Multistage scenarios for the evolution of polymorphisms in birds

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Thesis type
(Dissertation) Ph.D.
Date created
One of the most striking characteristics of the animal kingdom is the extent of phenotypic differentiation between the sexes. Selection acts on the phenotype and sex dependent polymorphisms, such as sexual-size dimorphism, result from selection favouring different optima for males and females. Macroevolutionary patterns of morphological variation are inherently fascinating and warrant explanation because they contribute importantly to the phenotypic component of biodiversity. Understanding the evolution of these patterns is complicated because the majority of the genome is shared between males and females, and this could constrain the evolution of sex-specific phenotypes. In this thesis, I develop tools and use existing evolutionary theory to derive testable predictions regarding the evolution of a small but diverse set of morphological polymorphisms in birds. First, I develop tools, in the form of explicit phylogenetic hypotheses, to analyze the evolution of sexual-size dimorphism (SSD) within the order Galliformes (landfowl). I examine the indirect effect that sexual selection acting on males can have on female life history traits (egg size and clutch size), and the roles that sexual selection and divergence in the reproductive roles of males and females contribute to SSD. Second, I evaluate whether intersexual competition on the wintering grounds is implicated in the evolution of disproportionate bill-length dimorphism, which is common in migratory shorebirds (Charadriiformes). To do this, I test predictions derived from the niche differentiation hypothesis, using the western sandpiper (Calidris mauri) as a model shorebird differential migrants. Finally, I consider an enigma in avian reproductive biology, the evolution of an extreme form of intraclutch egg-size dimorphism that is unique to the six species of Eudyptes penguins (Sphenisciformes). Through these examples I provide evidence that apparently simple polymorphisms, such as SSD, often require multistage explanations.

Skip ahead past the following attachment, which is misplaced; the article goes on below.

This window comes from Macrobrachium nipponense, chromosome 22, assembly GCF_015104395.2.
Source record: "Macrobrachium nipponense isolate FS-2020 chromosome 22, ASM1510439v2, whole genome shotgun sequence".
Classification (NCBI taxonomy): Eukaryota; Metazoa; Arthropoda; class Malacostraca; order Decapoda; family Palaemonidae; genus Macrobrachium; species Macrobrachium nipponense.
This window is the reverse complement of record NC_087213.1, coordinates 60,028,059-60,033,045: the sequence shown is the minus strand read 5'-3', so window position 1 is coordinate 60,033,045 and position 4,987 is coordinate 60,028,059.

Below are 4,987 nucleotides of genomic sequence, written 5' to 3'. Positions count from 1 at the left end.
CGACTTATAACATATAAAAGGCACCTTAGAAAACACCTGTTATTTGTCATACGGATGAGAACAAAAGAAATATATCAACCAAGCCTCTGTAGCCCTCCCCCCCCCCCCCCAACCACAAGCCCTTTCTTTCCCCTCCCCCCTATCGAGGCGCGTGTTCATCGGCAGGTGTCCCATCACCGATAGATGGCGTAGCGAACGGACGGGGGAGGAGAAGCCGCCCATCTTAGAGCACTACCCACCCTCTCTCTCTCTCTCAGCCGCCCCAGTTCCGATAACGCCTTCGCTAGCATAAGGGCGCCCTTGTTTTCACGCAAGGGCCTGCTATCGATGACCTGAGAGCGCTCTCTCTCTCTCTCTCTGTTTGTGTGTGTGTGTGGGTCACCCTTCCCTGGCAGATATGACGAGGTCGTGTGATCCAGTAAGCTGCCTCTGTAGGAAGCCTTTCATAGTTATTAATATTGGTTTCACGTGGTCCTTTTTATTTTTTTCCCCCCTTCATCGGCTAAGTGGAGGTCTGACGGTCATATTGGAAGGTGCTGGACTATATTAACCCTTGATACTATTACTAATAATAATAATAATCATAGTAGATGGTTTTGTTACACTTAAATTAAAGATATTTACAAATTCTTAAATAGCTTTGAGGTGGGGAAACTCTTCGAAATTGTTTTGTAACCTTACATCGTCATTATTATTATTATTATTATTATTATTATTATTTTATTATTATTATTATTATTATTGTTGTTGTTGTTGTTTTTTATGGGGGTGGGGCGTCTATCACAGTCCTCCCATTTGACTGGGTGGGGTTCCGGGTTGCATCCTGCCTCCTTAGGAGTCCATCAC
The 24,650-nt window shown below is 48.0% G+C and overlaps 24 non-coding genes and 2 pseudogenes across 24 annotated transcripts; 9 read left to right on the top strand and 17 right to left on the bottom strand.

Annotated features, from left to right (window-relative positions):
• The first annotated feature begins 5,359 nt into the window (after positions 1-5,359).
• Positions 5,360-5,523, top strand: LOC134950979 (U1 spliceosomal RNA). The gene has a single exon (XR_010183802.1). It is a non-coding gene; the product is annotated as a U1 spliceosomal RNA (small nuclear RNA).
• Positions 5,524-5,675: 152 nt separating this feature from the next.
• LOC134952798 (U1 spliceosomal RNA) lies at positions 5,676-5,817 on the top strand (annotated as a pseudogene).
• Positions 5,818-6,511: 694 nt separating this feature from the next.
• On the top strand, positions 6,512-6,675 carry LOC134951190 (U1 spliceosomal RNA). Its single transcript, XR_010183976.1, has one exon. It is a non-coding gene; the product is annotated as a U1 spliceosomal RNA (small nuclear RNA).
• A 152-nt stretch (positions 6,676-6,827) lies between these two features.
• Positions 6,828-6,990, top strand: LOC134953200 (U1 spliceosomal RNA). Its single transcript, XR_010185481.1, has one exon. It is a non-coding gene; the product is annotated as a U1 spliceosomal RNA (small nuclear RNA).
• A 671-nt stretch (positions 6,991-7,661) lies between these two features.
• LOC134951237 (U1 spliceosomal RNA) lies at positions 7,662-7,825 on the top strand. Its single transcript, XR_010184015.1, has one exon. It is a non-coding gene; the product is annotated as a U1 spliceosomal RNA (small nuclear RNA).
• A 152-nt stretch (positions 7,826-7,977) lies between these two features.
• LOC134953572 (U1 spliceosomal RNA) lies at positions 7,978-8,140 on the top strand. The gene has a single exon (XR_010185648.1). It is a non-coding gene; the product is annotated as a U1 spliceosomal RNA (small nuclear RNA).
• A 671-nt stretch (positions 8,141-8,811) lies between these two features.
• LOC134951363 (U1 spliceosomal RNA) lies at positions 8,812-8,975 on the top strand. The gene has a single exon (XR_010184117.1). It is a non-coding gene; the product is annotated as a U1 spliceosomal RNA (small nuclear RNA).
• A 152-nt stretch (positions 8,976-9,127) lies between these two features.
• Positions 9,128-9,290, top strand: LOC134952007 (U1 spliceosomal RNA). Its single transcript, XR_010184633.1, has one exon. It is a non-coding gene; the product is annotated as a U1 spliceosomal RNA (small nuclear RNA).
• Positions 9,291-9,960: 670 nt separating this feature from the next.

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Supervisor or Senior Supervisor
Thesis advisor: Mooers, Arne
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